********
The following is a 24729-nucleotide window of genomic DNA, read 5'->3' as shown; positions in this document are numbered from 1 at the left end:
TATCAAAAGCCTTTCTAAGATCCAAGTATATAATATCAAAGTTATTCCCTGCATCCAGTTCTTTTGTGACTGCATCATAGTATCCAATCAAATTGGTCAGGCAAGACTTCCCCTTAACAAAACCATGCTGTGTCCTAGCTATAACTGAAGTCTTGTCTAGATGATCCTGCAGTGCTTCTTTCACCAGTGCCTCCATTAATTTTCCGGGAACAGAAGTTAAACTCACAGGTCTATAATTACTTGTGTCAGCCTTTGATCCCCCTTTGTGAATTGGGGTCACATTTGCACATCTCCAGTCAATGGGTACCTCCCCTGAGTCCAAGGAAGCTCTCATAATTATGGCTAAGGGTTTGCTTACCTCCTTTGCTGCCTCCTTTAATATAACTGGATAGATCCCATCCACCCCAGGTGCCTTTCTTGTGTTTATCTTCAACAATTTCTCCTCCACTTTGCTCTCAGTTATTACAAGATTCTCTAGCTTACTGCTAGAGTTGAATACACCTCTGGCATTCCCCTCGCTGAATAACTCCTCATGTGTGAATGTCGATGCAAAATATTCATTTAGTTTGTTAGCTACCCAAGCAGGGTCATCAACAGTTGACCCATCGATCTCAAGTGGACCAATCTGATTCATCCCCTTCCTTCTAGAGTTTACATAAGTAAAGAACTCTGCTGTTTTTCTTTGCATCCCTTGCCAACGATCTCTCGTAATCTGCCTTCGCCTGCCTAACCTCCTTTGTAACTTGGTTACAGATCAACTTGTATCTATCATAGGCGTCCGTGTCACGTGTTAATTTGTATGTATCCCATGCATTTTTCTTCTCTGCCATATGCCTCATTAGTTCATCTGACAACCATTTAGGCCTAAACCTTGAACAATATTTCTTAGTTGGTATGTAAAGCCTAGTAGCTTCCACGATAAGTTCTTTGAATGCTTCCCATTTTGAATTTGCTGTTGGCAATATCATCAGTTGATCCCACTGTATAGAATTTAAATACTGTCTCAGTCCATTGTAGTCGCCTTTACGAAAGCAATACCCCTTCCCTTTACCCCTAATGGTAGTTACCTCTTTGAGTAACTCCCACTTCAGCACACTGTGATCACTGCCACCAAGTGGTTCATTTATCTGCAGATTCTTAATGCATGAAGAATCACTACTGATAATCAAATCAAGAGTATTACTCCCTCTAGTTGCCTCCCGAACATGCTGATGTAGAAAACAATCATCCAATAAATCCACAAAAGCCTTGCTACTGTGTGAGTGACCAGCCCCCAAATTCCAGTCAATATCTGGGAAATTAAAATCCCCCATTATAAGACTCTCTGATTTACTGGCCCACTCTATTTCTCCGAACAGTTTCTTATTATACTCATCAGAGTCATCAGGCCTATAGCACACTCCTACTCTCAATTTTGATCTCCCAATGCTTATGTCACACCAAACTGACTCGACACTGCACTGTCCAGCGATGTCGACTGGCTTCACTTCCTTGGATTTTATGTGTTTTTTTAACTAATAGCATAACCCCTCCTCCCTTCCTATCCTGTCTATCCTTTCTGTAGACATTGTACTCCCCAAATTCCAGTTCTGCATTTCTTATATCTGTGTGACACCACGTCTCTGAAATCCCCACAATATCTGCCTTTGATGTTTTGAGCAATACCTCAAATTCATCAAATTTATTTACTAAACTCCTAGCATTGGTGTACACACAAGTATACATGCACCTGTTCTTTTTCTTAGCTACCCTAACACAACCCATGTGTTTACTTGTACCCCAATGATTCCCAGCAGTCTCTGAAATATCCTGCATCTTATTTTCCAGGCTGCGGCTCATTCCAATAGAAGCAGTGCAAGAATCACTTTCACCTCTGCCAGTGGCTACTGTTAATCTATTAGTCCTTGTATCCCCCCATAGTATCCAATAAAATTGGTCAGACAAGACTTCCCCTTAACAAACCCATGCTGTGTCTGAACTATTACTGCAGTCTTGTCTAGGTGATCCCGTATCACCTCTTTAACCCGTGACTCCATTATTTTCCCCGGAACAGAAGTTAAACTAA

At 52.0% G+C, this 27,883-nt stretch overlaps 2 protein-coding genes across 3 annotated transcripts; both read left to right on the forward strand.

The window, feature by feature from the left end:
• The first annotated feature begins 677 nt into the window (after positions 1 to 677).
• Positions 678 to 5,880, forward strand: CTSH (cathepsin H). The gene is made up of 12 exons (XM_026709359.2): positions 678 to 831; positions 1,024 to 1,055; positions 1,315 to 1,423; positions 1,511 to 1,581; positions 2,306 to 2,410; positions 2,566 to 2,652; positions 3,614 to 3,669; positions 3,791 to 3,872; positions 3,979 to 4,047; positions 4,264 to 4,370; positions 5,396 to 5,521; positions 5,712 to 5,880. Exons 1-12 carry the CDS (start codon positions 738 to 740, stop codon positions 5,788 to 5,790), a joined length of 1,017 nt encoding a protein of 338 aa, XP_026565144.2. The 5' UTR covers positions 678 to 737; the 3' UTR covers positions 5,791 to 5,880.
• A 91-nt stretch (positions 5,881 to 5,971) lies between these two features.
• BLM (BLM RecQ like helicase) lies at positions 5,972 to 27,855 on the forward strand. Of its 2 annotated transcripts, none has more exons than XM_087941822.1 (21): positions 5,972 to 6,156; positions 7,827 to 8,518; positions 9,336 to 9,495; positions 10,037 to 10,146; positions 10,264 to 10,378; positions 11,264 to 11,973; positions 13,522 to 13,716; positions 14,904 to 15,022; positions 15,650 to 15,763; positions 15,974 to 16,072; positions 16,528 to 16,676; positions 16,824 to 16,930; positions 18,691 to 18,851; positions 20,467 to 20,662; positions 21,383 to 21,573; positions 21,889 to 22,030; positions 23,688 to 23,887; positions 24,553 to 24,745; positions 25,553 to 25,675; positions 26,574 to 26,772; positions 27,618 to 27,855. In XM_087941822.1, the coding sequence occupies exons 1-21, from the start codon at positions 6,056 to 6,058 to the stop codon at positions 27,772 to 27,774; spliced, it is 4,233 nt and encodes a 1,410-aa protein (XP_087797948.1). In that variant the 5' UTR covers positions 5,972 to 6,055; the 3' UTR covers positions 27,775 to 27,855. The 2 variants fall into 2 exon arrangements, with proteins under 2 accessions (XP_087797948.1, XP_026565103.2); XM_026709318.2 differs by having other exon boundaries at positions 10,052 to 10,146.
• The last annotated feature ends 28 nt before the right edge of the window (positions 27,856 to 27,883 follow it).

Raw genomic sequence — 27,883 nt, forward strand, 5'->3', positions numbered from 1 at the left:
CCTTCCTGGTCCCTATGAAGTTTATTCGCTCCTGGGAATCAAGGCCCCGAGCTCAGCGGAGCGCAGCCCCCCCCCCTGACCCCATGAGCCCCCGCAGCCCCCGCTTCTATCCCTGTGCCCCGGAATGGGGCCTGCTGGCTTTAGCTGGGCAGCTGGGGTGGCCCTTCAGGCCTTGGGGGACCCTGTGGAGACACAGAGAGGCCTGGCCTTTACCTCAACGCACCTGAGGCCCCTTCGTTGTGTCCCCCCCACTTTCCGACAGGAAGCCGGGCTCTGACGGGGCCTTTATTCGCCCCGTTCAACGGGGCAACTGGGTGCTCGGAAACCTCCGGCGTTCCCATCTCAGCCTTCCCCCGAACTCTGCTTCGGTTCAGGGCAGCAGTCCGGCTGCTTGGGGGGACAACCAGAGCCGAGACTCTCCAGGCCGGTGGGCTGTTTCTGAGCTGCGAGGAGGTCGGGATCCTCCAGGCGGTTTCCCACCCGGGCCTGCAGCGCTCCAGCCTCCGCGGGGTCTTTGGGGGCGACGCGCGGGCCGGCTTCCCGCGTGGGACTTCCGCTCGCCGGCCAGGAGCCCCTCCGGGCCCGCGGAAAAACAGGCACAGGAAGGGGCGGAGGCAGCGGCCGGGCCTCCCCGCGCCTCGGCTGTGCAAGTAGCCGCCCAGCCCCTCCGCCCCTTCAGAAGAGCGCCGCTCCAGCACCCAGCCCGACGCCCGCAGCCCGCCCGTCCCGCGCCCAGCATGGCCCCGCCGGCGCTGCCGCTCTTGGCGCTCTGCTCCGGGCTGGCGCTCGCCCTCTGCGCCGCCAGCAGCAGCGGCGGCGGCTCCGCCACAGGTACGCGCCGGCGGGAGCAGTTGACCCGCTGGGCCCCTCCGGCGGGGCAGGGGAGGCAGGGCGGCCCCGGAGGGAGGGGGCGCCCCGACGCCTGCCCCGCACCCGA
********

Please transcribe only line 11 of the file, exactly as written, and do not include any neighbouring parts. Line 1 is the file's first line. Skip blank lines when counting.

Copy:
CCTTCCTGGTCCCTATGAAGTTTATTCGCTCCTGGGAATCAAGGCCCCGAGCTCAGCGGAGCGCAGCCCCCCCCCCTGACCCCATGAGCCCCCGCAGCCCCCGCTTCTATCCCTGTGCCCCGGAATGGGGCCTGCTGGCTTTAGCTGGGCAGCTGGGGTGGCCCTTCAGGCCTTGGGGGACCCTGTGGAGACACAGAGAGGCCTGGCCTTTACCTCAACGCACCTGAGGCCCCTTCGTTGTGTCCCCCCCACTTTCCGACAGGAAGCCGGGCTCTGACGGGGCCTTTATTCGCCCCGTTCAACGGGGCAACTGGGTGCTCGGAAACCTCCGGCGTTCCCATCTCAGCCTTCCCCCGAACTCTGCTTCGGTTCAGGGCAGCAGTCCGGCTGCTTGGGGGGACAACCAGAGCCGAGACTCTCCAGGCCGGTGGGCTGTTTCTGAGCTGCGAGGAGGTCGGGATCCTCCAGGCGGTTTCCCACCCGGGCCTGCAGCGCTCCAGCCTCCGCGGGGTCTTTGGGGGCGACGCGCGGGCCGGCTTCCCGCGTGGGACTTCCGCTCGCCGGCCAGGAGCCCCTCCGGGCCCGCGGAAAAACAGGCACAGGAAGGGGCGGAGGCAGCGGCCGGGCCTCCCCGCGCCTCGGCTGTGCAAGTAGCCGCCCAGCCCCTCCGCCCCTTCAGAAGAGCGCCGCTCCAGCACCCAGCCCGACGCCCGCAGCCCGCCCGTCCCGCGCCCAGCATGGCCCCGCCGGCGCTGCCGCTCTTGGCGCTCTGCTCCGGGCTGGCGCTCGCCCTCTGCGCCGCCAGCAGCAGCGGCGGCGGCTCCGCCACAGGTACGCGCCGGCGGGAGCAGTTGACCCGCTGGGCCCCTCCGGCGGGGCAGGGGAGGCAGGGCGGCCCCGGAGGGAGGGGGCGCCCCGACGCCTGCCCCGCACCCGA